1970 Pontiac Trans Am Vintage Race Car

Most people are aware that the SCCA (Sports Car Club of America) sponsored a series of racing for factory prepped cars that became very popular in the 1960’s. Like most Pontiac cars, the new Pontiac Trans Am in 1969 was named for this racing series. Other Pontiac cars like the Bonneville, Grand Prix, and LeMans were named after racing events. With the introduction of the new Trans Am midway through 1970.  A number of racers selected the Trans Am for different racing events. Most famous is the 1971 BF Goodrich Tirebird program. The car above was known as the “Time Warp Racer” and entered in the SCCA A-Sedan and Pennsylvania Hill Climb races. The car was originally bought and campaigned by Doug Moorhouse and is being offered for sale here on eBay. The auction has 6 days remaining and has been bid to $15,100. The car is in poor but restorable condition and is located in Oak Creek, Wisconsin.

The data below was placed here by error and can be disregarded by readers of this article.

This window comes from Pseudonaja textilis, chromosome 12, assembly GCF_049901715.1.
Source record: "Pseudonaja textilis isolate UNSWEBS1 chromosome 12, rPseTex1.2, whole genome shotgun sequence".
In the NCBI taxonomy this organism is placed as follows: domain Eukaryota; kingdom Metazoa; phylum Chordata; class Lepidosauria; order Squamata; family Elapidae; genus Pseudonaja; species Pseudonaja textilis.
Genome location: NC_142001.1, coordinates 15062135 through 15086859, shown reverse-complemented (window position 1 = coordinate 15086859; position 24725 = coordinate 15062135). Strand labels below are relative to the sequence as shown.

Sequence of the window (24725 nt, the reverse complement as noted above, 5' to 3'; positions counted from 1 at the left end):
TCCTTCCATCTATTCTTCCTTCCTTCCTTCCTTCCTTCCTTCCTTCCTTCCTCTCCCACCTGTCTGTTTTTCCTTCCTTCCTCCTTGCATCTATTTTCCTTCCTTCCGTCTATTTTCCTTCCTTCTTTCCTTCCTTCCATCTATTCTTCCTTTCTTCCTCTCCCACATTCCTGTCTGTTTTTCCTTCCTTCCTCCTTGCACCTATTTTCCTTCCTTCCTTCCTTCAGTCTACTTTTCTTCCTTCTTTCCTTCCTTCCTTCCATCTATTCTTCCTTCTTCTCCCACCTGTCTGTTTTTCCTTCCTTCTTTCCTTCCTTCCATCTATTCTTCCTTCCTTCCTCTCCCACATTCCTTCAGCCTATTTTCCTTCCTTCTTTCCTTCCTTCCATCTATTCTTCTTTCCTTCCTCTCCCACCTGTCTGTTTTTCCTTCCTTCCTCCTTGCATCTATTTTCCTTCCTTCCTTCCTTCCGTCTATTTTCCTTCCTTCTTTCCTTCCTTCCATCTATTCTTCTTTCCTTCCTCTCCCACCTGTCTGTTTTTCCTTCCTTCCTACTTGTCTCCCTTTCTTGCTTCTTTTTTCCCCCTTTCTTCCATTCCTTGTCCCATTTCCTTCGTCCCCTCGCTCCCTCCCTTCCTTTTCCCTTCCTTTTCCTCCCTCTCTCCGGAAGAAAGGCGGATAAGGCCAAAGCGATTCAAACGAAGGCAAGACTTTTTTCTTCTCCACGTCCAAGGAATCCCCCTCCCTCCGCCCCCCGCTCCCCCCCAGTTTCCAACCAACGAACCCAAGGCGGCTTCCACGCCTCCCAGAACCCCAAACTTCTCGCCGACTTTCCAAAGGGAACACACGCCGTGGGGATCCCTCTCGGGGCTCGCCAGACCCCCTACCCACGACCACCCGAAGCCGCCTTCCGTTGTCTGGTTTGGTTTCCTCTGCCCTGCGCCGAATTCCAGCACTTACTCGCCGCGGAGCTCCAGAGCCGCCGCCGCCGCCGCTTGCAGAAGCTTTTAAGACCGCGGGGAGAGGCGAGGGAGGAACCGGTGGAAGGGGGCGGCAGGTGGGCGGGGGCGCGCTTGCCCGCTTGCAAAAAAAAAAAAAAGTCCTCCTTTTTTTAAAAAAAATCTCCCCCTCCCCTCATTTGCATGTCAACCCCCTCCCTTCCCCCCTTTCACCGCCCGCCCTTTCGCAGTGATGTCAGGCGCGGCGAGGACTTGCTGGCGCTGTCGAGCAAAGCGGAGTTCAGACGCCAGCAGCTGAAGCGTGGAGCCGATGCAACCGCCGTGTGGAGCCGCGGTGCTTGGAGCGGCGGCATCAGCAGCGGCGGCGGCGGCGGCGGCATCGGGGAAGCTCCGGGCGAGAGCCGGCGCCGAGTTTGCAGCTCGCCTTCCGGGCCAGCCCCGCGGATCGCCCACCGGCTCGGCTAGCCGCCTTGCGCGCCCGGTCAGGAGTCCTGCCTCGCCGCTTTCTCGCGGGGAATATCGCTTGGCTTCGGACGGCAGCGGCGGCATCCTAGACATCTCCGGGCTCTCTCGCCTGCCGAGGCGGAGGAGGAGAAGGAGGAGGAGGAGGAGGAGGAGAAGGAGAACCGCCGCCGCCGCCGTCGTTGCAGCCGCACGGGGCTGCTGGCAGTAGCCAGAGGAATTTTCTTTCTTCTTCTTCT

While the engine is removed and disassembled, the body looks fairly decent. Some of the panel fit is off but the body looks solid as does the floorboards. From 1970 to 1972, only two colors were available for the Trans Am. A buyer could pic Cameo White with blue stripes or Lucerne blue with white stripes. This car left the facgtory in Cameo White and has a blue interior. In 1970, there were two engine options and both were based on the 400 cubic inch V8 engine. The Ram Air III engine was a high compression, round port head motor that produced 335 horsepower. The optional Ram Air IV was a high revving 400 cubic inch V8 that was rated at 345 horsepower. These engines were also offered in the GTO and reported higher factory horsepower ratings of 366 horsepower and 370 horsepower, respectively.